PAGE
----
The old Washington Star/Post Plant at 225 Virginia Ave. is
located just south of the Southeast Freeway, between
2nd and 3rd.
225 Virginia Avenue/200 I Street

First a printing plant for the Washington Star and then Washington Post, the 1959-era building was sold in 1999, with original hopes that it could be converted to a "tech hotel." In 2006, the city entered into a sublease, with plans to house the MPD 1st District Station and other MPD functions there; but after costs to do so were estimated at $100 million, the plans were scuttled. Unable to find a developer to assume the sublease, the city paid $85 million in 2009 to purchase the building outright, partnered with StonebridgeCarras to make it home to the D.C. Child and Family Services Agency, the Office of the Chief Technology Officer and the Commission on the Arts and Humanities in 2012.

Links:
Renovation Kick-Off Ceremony, 2/15/11
Fenty Gets OK to Buy Warehouse (Examiner, 9/09) | Press Release on Financing (7/10)
District Seeks Offers to 225 Virginia Avenue, SE | OPM Page on 225 Virginia
OPM Announces Cancellation of MPD Move (8/8/07) | ANC 6D Opposes 1D Move (6/11/07)
Police HQ And 1,100 Workers Going to SE (WP, 4/26/07) | Fenty Press Release (12/12/06)
JD's 225 Virginia Avenue News Items


            Overview/JD's Photos            225 Virginia News Items            

For additional Before-and-After photos,
see my 225 Virginia/200 I Expanded Photo Archive.
After years as a newspaper printing plant (followed by a few more years as an empty shell), 225 Virginia Avenue has been remade into 200 I Street, with a much more typical office-building feel. This rendering shows the final "reskinned" building, as seen from the southwest corner of the building at Second and I, where the new building's lobby is now located. Construction started in January 2011, and DC government workers began moving in during 2012. (From the DC Department of Real Estate Services.)


The southwest corner of 225 Virginia, in its previous incarnation; the two garage doors left of center are where trains used to enter the building directly to deliver newsprint and other goods. The south side of the building at right faces Canal Park. (02/07)


The same angle, completed. (5/02/13) Click to see all available photos of this location.



The lobby area, in its pre-reconstruction state. (2/15/11)


Peeking at the lobby after the completion of the renovation. This is where the DC Commission on Arts and Humanities displays some of its holdings. (11/16/12)


The main entrance of 200 I, now on the southwestern corner of the building across from Canal Park. (11/16/12)


What used to be the front of the building when it was 225 Virginia, seen here from the corner of 3rd and Virginia. The loading dock will now be located here. (1/23/07)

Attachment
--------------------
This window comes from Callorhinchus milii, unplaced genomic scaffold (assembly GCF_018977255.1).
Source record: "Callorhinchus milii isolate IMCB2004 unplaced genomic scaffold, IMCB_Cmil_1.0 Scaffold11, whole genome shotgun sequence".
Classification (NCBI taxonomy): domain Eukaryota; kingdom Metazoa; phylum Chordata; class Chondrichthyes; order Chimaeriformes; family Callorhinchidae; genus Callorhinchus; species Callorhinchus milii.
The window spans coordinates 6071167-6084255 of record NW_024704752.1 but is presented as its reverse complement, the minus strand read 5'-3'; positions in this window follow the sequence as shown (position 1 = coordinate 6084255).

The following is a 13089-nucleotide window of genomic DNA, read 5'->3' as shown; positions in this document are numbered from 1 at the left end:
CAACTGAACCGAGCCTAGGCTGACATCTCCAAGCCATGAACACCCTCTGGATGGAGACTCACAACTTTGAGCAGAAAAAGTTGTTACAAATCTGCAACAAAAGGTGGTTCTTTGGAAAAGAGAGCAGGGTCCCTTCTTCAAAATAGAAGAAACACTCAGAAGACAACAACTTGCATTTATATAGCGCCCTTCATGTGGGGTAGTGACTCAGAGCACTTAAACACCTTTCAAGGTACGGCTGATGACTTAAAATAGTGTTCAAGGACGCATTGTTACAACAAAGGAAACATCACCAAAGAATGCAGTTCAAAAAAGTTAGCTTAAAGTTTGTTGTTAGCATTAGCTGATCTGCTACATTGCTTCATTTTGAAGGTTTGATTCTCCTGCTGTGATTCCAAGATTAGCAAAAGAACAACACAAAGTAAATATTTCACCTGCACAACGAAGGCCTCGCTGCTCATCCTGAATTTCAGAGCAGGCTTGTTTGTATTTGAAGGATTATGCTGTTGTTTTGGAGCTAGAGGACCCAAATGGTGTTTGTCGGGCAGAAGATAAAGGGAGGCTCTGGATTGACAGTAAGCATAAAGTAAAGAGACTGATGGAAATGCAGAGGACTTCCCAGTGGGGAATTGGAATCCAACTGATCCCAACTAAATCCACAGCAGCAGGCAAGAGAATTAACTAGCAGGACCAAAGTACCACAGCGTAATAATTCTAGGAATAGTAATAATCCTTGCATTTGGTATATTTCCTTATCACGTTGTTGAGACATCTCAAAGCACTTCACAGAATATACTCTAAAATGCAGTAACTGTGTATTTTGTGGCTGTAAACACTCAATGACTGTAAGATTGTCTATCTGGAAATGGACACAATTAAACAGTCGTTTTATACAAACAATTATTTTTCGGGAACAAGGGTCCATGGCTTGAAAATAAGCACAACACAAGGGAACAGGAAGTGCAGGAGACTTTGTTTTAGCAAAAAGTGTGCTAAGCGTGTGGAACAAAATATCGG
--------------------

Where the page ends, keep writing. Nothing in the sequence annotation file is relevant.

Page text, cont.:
The same angle, completed. (5/26/13) Click to see all available photos of this location.



The southeast corner of 225 Virginia, at 3rd and I streets, where a new parking deck containing about 100 spaces will be built (with an additional 80 spaces available underneath the building). This corner faces the Capper/Carrollsburg area. (01/07)


All dressed again, now with windows, and the new parking deck, already obscured by landscaping. (5/26/13) Click to see all available photos of this location.


The southern side of the building, as seen from the Canal Park footprint, in early 2011. This will be the main side of the building after the renovation. (1/23/11)
The same southern side of the building, but from a different angle, thanks to Canal Park construction stealing my original spot! (12/3/11)
And a surprise new view of the building's western side, now visible from New Jersey Avenue thanks to some brush clearing. (1/8/12)



Looking through what was for a long time the overgrown footprint of Canal Park at K Street, showing how 225 Virginia towers over what will be the northern end of the new park. (02/07)


The same angle, with 200 I completed and the park opened. (2/27/14) Click to see all available photos of this location.



A postcard from the late 1950s showing the "new" Evening Star building. Courtesy Streets of Washington.



A bit of neighborhood and family history: This photo of my brother was taken in Garfield Park (at 1st and F) in 1964, and you can clearly see not only the top of what was then the Star Plant, but the construction of the Southeast Freeway. If we could turn back time.... (1964)


On February 15, 2011, a ceremony and "stonebreaking" was held to kick off the renovation of 225 Virginia. See my photo gallery for more pictures. (2/15/11)



            Overview/JD's Photos            225 Virginia News Items            




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